What is LPG?

What is LPG?
Liquefied Petroleum Gas (LPG) is a portable, clean and efficient energy source which is readily available to consumers around the world. LPG is primarily obtained from natural gas and oil production but is also produced increasingly from renewable sources; its unique properties make it a versatile energy source which can be used in more than 1,000 different applications.
Discover the Charter of Benefits
LPG Across the World

Discover the benefits of LPG in several languages.

Health
LPG is a clean burning fuel that provides smoke free indoor cooking and can also help reduce outdoor and urban air pollution.
Climate
Using LPG produces less CO2 than coal, heating oil or petrol, emits virtually no black carbon or other particulates and is as clean as natural gas.
Economic Growth & Social Progress
LPG is a driver for economic growth, especially in rural areas and developing countries.
Resources Efficiency
The majority of LPG produced is a co-product of natural gas and oil extraction and thus inherently resource efficient. LPG also plays a major role in reducing deforestation and desertification.
Efficiency
A billion people and businesses across the world count on LPG because it provides instant, reliable, constant and transportable energy.
Energy Future
LPG is a key component of a sustainable energy future in cities and rural areas both in developed and developing countries.

What’s in
a Name?

LPG stands for “Liquefied Petroleum Gas”. The term is widely used to describe two prominent members of a family of light hydrocarbons called “Natural Gas Liquids” (NGLs): propane (C3H8) and butane (C4H10).

The term “liquefied gas” may seem a contradiction in terms since all things in nature are either a liquid or a solid or a gas. Yet, liquidity is the unique character of LPG that makes it such a popular and widely used fuel. At normal temperature and pressure, LPG is gaseous. It changes to a liquid when subjected to modest pressure or cooling. In liquid form the tank pressure is about twice the pressure in a normal truck tyre, which means it is very safe when properly handled. LPG is a derivative of two large energy industries: the processing of natural gas liquids and the refining of crude oil.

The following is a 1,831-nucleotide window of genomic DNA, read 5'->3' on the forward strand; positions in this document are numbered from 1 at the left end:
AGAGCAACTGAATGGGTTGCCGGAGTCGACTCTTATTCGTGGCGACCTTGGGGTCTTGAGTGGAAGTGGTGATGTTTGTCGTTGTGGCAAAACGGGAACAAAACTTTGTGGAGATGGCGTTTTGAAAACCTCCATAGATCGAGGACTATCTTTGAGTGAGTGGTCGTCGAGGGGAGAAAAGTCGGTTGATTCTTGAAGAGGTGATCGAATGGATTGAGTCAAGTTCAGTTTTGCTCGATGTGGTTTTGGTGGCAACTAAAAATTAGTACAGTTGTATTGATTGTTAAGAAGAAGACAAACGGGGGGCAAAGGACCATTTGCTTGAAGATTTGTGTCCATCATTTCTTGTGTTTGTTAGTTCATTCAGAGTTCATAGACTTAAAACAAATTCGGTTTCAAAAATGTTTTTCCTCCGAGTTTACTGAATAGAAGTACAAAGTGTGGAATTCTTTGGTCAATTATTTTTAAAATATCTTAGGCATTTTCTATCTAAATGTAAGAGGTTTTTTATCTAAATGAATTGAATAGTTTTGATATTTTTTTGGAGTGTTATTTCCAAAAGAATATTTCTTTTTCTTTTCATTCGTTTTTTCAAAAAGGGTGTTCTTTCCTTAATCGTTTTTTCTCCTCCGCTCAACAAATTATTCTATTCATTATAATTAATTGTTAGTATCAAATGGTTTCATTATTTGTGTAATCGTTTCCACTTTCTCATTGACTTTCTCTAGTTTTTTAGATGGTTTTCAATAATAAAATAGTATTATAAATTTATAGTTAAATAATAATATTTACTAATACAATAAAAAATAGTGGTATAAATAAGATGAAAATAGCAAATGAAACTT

Propane and Butane are chemically quite similar but the difference in their properties means that they are particularly suited to specific uses.

Propane’s lower boiling point suits outdoor storage and is primarily used for central heating, cooking as a transport fuel and numerous commercial applications.
Butane, is used mainly in cylinders for portable applications in mobile heaters in the home, and for leisure activities such as boats, caravans and barbecues. Butane can only be used as a propellant, refrigerant or to fuel torches. Often, Propane and Butane will be mixed to get the best energy yields and properties.

Propane or Butane?

200 million

LPG cylinders in circulation in India with 20 million being added annually.

87%

of Ecuador’s population uses LPG as fuel of which 97% is bottled.

Millions

residential consumers are served by the US LPG industry.

Where does LPG
come from?

LPG has two origins: approximately 60% is recovered during the extraction of natural gas and oil from the earth, and the remaining 40% is produced during the refining of crude oil.

Where is LPG used?

There are more than 1,000 applications of LPG. Hundreds of millions of people currently use LPG and depend on it for thousands of applications, in commercial business, industry, transportation, farming, power generation, cooking, heating and for recreational purposes.

Why use LPG?

LPG is an efficient, portable, clean, versatile and accessible energy source.

LPG & Society

With an immediate and global availability, environmental benefits, its natural co-product origin, transportation flexibility and diverse application, LPG plays a pivotal role in the transition towards a more secure, sustainable and competitive energy model.

Using LPG

 

At Home

On the Move

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At Work

For Fun
On the Farm